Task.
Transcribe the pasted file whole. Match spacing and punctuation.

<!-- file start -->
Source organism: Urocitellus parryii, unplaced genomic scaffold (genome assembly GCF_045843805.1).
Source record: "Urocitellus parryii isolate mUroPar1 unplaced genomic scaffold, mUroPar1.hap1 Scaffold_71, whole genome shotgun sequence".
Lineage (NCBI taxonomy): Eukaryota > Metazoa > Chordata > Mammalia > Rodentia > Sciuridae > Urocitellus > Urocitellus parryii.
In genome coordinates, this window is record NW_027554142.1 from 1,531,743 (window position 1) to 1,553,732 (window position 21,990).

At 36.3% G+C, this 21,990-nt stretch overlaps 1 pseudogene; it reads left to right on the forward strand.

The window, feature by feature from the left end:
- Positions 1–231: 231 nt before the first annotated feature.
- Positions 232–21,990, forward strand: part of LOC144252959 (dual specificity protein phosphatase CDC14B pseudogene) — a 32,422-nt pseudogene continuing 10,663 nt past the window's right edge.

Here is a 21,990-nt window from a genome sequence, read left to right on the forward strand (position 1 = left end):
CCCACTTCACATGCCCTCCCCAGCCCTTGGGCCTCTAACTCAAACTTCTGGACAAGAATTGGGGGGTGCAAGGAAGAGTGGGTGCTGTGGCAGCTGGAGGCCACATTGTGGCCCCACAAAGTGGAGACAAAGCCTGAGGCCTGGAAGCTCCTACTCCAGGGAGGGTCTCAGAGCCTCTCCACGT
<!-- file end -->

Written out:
Source organism: Urocitellus parryii, unplaced genomic scaffold (genome assembly GCF_045843805.1).
Source record: "Urocitellus parryii isolate mUroPar1 unplaced genomic scaffold, mUroPar1.hap1 Scaffold_71, whole genome shotgun sequence".
Lineage (NCBI taxonomy): Eukaryota > Metazoa > Chordata > Mammalia > Rodentia > Sciuridae > Urocitellus > Urocitellus parryii.
In genome coordinates, this window is record NW_027554142.1 from 1,531,743 (window position 1) to 1,553,732 (window position 21,990).

At 36.3% G+C, this 21,990-nt stretch overlaps 1 pseudogene; it reads left to right on the forward strand.

The window, feature by feature from the left end:
- Positions 1–231: 231 nt before the first annotated feature.
- Positions 232–21,990, forward strand: part of LOC144252959 (dual specificity protein phosphatase CDC14B pseudogene) — a 32,422-nt pseudogene continuing 10,663 nt past the window's right edge.

Here is a 21,990-nt window from a genome sequence, read left to right on the forward strand (position 1 = left end):
CCCACTTCACATGCCCTCCCCAGCCCTTGGGCCTCTAACTCAAACTTCTGGACAAGAATTGGGGGGTGCAAGGAAGAGTGGGTGCTGTGGCAGCTGGAGGCCACATTGTGGCCCCACAAAGTGGAGACAAAGCCTGAGGCCTGGAAGCTCCTACTCCAGGGAGGGTCTCAGAGCCTCTCCACGT